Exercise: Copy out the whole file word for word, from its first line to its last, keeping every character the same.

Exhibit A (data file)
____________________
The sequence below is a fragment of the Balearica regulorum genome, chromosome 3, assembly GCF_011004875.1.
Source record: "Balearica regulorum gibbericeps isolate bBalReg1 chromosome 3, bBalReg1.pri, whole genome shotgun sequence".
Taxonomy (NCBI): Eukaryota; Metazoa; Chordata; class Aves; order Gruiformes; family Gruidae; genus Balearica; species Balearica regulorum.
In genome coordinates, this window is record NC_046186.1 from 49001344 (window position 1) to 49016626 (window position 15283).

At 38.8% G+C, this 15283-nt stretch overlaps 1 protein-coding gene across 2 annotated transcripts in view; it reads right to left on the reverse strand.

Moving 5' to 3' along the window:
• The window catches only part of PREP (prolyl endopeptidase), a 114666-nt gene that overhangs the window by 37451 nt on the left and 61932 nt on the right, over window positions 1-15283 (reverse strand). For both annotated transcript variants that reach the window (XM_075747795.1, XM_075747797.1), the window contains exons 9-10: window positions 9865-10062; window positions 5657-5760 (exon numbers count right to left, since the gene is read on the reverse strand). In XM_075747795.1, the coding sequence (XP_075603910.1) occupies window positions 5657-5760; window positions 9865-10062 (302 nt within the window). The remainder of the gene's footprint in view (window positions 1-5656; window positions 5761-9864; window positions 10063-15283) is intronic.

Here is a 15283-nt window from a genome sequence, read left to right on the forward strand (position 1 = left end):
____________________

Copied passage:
The sequence below is a fragment of the Balearica regulorum genome, chromosome 3, assembly GCF_011004875.1.
Source record: "Balearica regulorum gibbericeps isolate bBalReg1 chromosome 3, bBalReg1.pri, whole genome shotgun sequence".
Taxonomy (NCBI): Eukaryota; Metazoa; Chordata; class Aves; order Gruiformes; family Gruidae; genus Balearica; species Balearica regulorum.
In genome coordinates, this window is record NC_046186.1 from 49001344 (window position 1) to 49016626 (window position 15283).

At 38.8% G+C, this 15283-nt stretch overlaps 1 protein-coding gene across 2 annotated transcripts in view; it reads right to left on the reverse strand.

Moving 5' to 3' along the window:
• The window catches only part of PREP (prolyl endopeptidase), a 114666-nt gene that overhangs the window by 37451 nt on the left and 61932 nt on the right, over window positions 1-15283 (reverse strand). For both annotated transcript variants that reach the window (XM_075747795.1, XM_075747797.1), the window contains exons 9-10: window positions 9865-10062; window positions 5657-5760 (exon numbers count right to left, since the gene is read on the reverse strand). In XM_075747795.1, the coding sequence (XP_075603910.1) occupies window positions 5657-5760; window positions 9865-10062 (302 nt within the window). The remainder of the gene's footprint in view (window positions 1-5656; window positions 5761-9864; window positions 10063-15283) is intronic.

Here is a 15283-nt window from a genome sequence, read left to right on the forward strand (position 1 = left end):